Sources: kellymom.com and llli.org

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Ten reasons to breastfeed

Breastfeeding_2Here are ten somewhat amusing, but totally serious reasons to consider breastfeeding.

  1. A lot of smart people think it’s a good idea to breastfeed, including the American Academy of Pediatrics, the American Dietetic Association and the World Health Organization.
  2. These smart people must have been breastfed because breastfed infants have, on average, an additional seven IQ points.
  3. Feed baby great, eat well and lost weight. Breastfeeding require an additional 500 calories per day. So, enjoy!
  4. Go shopping! Use the $700 to $3,000 you’ll save by not buying formula to purchase shoes, cameras, baby supplies…you name it!
  5. Be a model employee. Miss fewer days of work. Breastfed infants are less likely to develop upper respiratory infections, allergies, ear infections and diarrhea. This means that you are less likely to change multiple dirty diapers while missing work.
  6. Breastmilk is fast food. It’s always ready, with no preparation necessary. It’s just the right temperature and there’s no need to wash bottles or nipples.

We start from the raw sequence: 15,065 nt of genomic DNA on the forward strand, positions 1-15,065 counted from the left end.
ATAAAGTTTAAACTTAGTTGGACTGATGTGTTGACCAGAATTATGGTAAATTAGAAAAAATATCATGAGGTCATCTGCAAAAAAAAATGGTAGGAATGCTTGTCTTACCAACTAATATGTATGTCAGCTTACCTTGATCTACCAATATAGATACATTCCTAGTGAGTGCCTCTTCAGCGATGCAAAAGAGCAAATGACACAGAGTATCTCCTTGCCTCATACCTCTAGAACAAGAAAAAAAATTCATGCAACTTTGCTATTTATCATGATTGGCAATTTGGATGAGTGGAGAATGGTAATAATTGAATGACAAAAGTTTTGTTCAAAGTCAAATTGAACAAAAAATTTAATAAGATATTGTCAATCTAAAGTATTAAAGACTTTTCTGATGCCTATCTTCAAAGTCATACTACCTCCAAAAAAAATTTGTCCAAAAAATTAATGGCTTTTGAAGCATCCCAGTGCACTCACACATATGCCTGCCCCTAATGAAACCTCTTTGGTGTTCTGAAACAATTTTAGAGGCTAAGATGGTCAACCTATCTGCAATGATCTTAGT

7. Flat stomach? No problem! Breastfeeding releases a hormone that causes your uterus to contact back to its original size.
  8. Don’t be a statistic. Breastfeeding lowers the risk of obesity for baby and mom.
  9. All joking aside…breastfeeding provides your baby with protection against Sudden Infant Death Syndrome, childhood leukemia and Type I diabetes.
  10. Mothers who breastfeed have a decreased risk of osteoporosis as well as breast, ovarian and endometrial cancers.

For support breastfeeding, contact a Community lactation consultant or join our support groups. Information can be found online.

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Could Tylenol taken during pregnancy be linked to ADHD?

valerie-mossOh, no! Not Tylenol! The Journal of the American Medical Association, Pediatrics recently released an article about a Denmark study that suggest acetaminophen (the active ingredient in Tylenol) taken during pregnancy can lead to ADHD-like symptoms in the child.

The preliminary study looked at a large cohort of pregnant women over a span of time, and noted that women who were exposed to acetaminophen were more likely to have children who developed ADHD. This leaves many women questioning if Tylenol causes ADHD, and if so, why are their doctors prescribing it?

“It is important to remember that there is not a direct cause and effect relationship between Tylenol and ADHD, and that this study is still in the preliminary stages,” said Valerie Moss, M.D., OB/GYN at Community Physician Network. “Additionally, acetaminophen is one of the few medications that can be used as a fever reducer in pregnancy and it does have definite benefits over other pain medications during pregnancy.”